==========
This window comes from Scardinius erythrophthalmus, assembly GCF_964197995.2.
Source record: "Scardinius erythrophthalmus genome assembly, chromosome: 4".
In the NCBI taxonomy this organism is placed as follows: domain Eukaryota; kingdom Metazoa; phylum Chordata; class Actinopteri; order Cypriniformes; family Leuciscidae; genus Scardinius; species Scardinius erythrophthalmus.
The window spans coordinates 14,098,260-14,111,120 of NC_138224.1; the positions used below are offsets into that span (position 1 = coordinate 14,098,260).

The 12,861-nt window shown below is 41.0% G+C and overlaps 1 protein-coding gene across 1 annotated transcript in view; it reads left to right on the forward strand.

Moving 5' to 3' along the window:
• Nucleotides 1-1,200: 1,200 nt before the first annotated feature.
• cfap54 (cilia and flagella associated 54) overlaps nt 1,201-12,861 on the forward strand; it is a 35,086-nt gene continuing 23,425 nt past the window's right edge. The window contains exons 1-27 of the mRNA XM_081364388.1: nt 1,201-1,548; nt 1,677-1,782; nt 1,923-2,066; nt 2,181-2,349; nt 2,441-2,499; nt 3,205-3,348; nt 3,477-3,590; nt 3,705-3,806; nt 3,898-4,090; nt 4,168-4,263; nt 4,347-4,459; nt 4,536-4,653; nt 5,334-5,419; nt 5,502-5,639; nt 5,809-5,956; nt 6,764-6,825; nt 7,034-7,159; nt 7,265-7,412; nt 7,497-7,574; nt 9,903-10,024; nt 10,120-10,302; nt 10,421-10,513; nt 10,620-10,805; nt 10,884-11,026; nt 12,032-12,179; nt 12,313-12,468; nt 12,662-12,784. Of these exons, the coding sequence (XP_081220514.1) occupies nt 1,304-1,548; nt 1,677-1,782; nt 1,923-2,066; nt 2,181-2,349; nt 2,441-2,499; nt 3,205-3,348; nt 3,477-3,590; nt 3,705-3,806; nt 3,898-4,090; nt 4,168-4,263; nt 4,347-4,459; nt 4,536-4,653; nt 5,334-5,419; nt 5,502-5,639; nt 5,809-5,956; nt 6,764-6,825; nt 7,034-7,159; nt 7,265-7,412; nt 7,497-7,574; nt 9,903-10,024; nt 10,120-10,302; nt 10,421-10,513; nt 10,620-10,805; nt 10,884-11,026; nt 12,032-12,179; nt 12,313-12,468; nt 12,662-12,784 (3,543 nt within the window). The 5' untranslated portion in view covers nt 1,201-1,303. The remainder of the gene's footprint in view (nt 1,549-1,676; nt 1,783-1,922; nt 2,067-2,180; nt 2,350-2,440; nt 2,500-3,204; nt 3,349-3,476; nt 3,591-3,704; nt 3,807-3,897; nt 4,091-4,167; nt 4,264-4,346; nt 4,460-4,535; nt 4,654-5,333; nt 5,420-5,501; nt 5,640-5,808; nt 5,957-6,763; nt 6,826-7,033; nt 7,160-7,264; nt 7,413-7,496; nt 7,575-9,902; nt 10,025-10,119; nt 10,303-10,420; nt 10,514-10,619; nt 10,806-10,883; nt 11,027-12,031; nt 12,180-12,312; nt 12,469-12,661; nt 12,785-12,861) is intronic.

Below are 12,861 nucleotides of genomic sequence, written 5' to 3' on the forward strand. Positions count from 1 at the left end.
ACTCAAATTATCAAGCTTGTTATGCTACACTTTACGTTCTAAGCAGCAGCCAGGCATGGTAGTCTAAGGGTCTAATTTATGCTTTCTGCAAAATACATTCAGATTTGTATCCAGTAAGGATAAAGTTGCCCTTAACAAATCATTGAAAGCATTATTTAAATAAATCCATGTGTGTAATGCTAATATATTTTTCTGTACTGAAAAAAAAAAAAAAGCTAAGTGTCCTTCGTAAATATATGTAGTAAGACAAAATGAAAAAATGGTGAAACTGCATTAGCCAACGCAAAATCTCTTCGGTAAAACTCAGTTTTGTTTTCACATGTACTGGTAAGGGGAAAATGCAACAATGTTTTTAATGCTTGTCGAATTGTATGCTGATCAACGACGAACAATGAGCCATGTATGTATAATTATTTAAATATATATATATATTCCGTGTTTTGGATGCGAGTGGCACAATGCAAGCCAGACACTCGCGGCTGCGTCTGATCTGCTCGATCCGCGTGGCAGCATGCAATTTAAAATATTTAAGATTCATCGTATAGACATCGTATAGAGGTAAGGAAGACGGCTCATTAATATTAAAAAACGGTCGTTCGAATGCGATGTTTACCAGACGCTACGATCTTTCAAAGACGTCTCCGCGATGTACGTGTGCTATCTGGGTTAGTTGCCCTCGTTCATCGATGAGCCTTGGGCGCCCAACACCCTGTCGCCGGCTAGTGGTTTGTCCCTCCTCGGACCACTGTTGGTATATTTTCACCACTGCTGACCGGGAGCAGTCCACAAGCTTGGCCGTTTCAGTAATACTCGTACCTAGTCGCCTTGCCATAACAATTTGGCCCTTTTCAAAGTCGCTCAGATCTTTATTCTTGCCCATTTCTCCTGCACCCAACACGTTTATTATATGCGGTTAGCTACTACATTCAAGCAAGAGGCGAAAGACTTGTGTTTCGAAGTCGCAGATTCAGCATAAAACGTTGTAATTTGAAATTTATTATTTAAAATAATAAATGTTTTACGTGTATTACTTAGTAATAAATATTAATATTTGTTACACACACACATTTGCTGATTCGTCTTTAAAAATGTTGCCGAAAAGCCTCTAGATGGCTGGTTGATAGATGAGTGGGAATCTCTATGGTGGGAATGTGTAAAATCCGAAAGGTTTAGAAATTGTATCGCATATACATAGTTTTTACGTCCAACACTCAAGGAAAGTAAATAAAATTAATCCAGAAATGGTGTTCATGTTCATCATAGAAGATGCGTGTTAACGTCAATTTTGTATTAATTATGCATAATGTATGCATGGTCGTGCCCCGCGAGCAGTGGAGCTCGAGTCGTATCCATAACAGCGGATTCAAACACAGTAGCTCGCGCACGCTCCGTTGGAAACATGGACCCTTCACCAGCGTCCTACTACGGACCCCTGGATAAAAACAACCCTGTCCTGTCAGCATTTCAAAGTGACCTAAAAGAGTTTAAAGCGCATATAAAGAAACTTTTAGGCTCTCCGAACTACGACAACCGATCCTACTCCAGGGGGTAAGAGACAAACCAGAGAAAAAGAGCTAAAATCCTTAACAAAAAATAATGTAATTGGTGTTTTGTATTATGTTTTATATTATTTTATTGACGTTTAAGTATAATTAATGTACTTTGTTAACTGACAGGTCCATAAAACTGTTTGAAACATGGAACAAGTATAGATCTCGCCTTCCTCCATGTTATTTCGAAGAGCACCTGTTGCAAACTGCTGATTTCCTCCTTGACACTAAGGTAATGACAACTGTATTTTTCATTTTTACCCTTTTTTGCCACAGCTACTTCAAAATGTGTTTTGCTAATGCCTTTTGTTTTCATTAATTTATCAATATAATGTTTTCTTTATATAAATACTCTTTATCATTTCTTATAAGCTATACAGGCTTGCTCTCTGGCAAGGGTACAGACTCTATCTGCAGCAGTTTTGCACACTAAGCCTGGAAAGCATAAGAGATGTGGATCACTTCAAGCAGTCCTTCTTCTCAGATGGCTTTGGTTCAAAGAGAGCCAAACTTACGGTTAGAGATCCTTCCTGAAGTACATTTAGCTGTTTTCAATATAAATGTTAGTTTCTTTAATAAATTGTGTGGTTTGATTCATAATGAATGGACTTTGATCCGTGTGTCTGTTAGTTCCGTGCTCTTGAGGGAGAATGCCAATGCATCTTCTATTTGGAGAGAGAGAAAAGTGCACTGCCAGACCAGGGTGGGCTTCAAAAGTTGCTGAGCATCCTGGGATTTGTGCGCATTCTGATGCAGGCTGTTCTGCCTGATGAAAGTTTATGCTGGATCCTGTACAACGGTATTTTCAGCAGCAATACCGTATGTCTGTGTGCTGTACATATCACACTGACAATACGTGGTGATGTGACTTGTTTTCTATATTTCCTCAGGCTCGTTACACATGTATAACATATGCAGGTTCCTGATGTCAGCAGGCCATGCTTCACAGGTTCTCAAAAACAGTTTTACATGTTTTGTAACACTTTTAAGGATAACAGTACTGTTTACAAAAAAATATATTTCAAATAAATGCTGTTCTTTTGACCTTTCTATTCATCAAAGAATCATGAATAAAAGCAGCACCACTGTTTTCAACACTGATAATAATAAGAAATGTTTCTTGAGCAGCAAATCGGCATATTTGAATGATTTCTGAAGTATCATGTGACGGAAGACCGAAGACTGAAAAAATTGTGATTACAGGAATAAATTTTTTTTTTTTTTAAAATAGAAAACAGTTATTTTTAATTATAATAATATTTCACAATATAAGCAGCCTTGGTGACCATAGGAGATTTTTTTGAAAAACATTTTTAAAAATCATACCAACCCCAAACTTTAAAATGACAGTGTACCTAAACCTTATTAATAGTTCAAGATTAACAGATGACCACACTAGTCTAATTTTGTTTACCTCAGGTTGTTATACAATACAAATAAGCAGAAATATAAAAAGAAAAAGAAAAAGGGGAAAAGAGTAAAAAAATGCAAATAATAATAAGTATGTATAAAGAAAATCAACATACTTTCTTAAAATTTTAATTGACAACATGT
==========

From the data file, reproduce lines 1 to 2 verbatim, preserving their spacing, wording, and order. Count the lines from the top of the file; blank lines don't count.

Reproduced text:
This window comes from Scardinius erythrophthalmus, assembly GCF_964197995.2.
Source record: "Scardinius erythrophthalmus genome assembly, chromosome: 4".